Steroid use causes long-lasting and potentially devastating effects in its users, including, shrinkage of the testicles and impotence in males. In females, steroid use can cause shrinkage of the breasts, increase in facial hair, deepened voice and menstrual problems.
Users of both sexes can experience an increase in acne, wild mood swings often known as "roid rage," depression, paranoia and hallucinations.
Even so, there are athletes at every level willing to risk their health in order to gain any edge on the playing field.
"I call this generation the microwave generation," said Miller. "They want results now and a lot of times, they're looking for a quick fix. As a coach, you have to make sure they know that's not the right, or safe, thing to do. We definitely do that at Gainesville."
Riverside Military Academy football coach Doug Dixon agreed.
"It's good that (steroid use in athletes) has come to the forefront so that we can learn and understand the detriments it can do to you," said Dixon. "You've got to educate your players. Whether it's good or bad, they've got to know what's going on."
Dixon says all of Riverside's athletes are educated not just on the dangers of steroids, but on everything from nutritional supplements to proper diet.
"We talk to all of our kids involved in our weight program about nutrition and all the details about weight lifting and what it does to the body," Dixon said. "We also talk to them about steroids and even nutritional supplements; try to educate them.
"If one young man is doing (steroids), it's a problem."
Matt Stowers, Chestatee High's strength and conditioning coordinator, also believes that education is a reason he hasn't seen any cases of steroid abuse.
"We tell the kids about the long-term effects, and we talk to them about steroids in health classes," said Stowers, who teaches health at Chestatee. "I don't think it's a problem. I've never seen any cases."
Neither has Buford High athletics director and longtime football coach Dexter Wood, who says he depends on assistant coaches to help keep tabs on players and identify any at-risk students.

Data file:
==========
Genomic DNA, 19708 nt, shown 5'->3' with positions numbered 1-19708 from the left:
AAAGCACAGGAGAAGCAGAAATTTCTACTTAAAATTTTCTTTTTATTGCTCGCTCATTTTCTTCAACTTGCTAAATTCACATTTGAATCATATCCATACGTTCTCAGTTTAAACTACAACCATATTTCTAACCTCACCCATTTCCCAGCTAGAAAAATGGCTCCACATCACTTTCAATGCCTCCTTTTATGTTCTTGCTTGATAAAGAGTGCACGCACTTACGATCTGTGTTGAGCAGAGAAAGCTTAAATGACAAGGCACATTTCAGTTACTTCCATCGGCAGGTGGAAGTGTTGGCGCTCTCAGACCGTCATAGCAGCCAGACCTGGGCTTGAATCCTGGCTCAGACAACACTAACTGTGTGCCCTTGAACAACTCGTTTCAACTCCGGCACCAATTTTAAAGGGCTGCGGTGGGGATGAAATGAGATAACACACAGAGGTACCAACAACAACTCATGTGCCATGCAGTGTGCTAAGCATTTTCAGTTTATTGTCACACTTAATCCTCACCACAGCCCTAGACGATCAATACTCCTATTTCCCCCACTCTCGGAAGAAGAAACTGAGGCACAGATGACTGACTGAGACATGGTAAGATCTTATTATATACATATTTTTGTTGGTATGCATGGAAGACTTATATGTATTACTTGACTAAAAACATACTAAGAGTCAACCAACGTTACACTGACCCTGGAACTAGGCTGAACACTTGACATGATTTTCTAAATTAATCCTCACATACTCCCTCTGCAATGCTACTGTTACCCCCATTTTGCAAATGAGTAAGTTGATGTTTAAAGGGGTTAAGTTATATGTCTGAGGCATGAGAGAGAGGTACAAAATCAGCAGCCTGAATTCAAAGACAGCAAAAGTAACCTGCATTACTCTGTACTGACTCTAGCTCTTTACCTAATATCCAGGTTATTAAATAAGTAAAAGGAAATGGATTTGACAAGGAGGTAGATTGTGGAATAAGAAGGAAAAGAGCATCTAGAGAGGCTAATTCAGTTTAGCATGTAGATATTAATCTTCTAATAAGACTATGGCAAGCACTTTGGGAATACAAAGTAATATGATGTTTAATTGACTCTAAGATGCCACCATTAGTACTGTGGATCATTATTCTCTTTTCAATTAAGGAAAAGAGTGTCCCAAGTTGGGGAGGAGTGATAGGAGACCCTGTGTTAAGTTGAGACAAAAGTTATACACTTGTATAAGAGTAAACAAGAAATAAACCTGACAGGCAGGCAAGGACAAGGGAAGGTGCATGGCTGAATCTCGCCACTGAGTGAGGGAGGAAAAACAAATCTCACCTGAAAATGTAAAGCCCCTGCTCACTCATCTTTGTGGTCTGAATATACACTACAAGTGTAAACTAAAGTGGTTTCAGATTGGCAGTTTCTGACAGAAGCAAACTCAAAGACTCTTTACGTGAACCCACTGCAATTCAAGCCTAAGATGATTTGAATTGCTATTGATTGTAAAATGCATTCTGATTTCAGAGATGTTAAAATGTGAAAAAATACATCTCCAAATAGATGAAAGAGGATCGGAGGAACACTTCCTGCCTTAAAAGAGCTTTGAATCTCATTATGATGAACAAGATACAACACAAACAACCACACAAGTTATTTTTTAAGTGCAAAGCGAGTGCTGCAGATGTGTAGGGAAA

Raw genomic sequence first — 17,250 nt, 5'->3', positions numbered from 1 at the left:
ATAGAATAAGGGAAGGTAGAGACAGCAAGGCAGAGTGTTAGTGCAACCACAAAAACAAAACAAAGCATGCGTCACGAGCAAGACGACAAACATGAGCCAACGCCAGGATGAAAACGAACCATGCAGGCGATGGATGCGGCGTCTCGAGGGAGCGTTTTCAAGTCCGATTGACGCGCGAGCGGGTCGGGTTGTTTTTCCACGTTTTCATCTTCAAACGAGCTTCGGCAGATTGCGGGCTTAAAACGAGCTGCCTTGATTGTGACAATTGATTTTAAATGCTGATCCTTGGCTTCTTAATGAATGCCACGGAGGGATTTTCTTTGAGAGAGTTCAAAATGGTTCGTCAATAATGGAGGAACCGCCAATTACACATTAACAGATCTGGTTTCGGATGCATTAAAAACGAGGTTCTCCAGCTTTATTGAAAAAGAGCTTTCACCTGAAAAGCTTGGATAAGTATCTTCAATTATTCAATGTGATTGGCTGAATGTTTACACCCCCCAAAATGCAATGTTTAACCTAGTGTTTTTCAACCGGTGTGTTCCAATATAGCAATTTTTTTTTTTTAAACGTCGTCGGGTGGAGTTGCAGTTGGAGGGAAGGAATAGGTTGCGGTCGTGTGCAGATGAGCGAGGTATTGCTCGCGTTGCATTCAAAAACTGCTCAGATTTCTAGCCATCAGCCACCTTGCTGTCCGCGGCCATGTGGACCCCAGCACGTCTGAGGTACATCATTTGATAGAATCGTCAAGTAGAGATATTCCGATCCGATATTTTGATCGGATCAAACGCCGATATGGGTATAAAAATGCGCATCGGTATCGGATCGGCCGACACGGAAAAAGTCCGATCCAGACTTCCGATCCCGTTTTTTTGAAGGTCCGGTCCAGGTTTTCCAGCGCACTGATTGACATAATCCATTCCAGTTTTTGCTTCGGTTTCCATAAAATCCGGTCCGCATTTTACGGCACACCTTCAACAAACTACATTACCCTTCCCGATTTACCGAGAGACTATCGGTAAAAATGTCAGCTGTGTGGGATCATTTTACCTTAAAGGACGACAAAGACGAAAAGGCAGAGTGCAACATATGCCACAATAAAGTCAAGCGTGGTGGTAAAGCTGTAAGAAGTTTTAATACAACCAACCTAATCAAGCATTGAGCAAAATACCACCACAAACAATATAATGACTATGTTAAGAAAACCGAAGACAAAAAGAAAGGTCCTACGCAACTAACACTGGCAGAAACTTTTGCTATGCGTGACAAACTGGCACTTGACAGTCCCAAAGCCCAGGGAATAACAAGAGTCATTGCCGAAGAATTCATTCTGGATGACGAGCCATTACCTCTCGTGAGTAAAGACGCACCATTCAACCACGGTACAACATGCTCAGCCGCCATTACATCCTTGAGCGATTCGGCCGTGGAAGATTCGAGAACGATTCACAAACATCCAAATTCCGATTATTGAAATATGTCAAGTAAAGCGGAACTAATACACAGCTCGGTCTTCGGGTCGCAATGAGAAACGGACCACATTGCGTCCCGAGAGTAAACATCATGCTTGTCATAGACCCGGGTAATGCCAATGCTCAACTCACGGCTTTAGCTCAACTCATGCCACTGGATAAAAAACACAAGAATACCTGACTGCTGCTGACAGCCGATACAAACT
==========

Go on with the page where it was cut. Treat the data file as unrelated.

"We are definitely wise enough to know it's out there," Wood said. "Even some of the nutritional supplements like creatine are alarming. I really lean on our athletic trainer and (football coach) Jess Simpson to keep track of the kids.
"And maybe I was too trusting, but I just haven't had many cases where I've been suspicious of it."
Recent North Hall graduate and star football and baseball player Brandon Garcia says his coaches kept him well informed of the dangers of steroids.
"(Football) coach (Bob) Christmas and (baseball) coach (David) Dyer always did a good job of making sure we knew the dangers of steroids, and we knew as players there were severe consequences for getting caught," Garcia said. "I don't know of anyone that was using steroids, but you always hear the rumors."
So how do coaches, teachers and administrators ensure that they are up on the latest issues with steroids?
"A lot of it simply is the sharing of relevant knowledge," Dr. Ballowe said.
Just like trading game film, coaches say they are able to keep up with new trends by keeping open dialogues among themselves. Coaches also attend seminars, including GHSA sanctioned events, and talk to local doctors and trainers.
"I have talked to some doctors, and 'Bigger, Faster, Stronger' (a weight training program) circulates tapes about it (steroid abuse)." Miller said.
"We're staying in tune with the issue," West Hall athletics director Dr. Greg Williams said. "Our coaches go to all the clinics, and they talk to their players about it. It's also brought up in drug education classes."
It's a different world than the one in which Miller saw in the early 1980s, when coaches knew little about what to look for or how to spot potential problems.
"I was an assistant on some football teams in the early 80s where, now that I know the signs of it, it certainly seems suspicious," Miller said.
As much as knowledge of performance-enhancing drugs has progressed in the past two decades, high school steroid issues will continue to evolve and change, much as it has in professional sports.
"If we had an epidemic, I'd look into (steroid testing)," Dr. Williams said. "We have no evidence of it here. I hope it stays that way, but there's always a chance that it could change.
"I'm up for anything that will help our kids," East Hall High football coach Tim Marchman said.
As coaches, Miller says that should be the top priority.
"Any coach that would sacrifice a kid's future for the sake of winning a game by letting an athlete get on steroids doesn't belong in high school coaching," Miller said.
(Times sports reporter Bill Murphy contributed to this report.)
By MORGAN LEE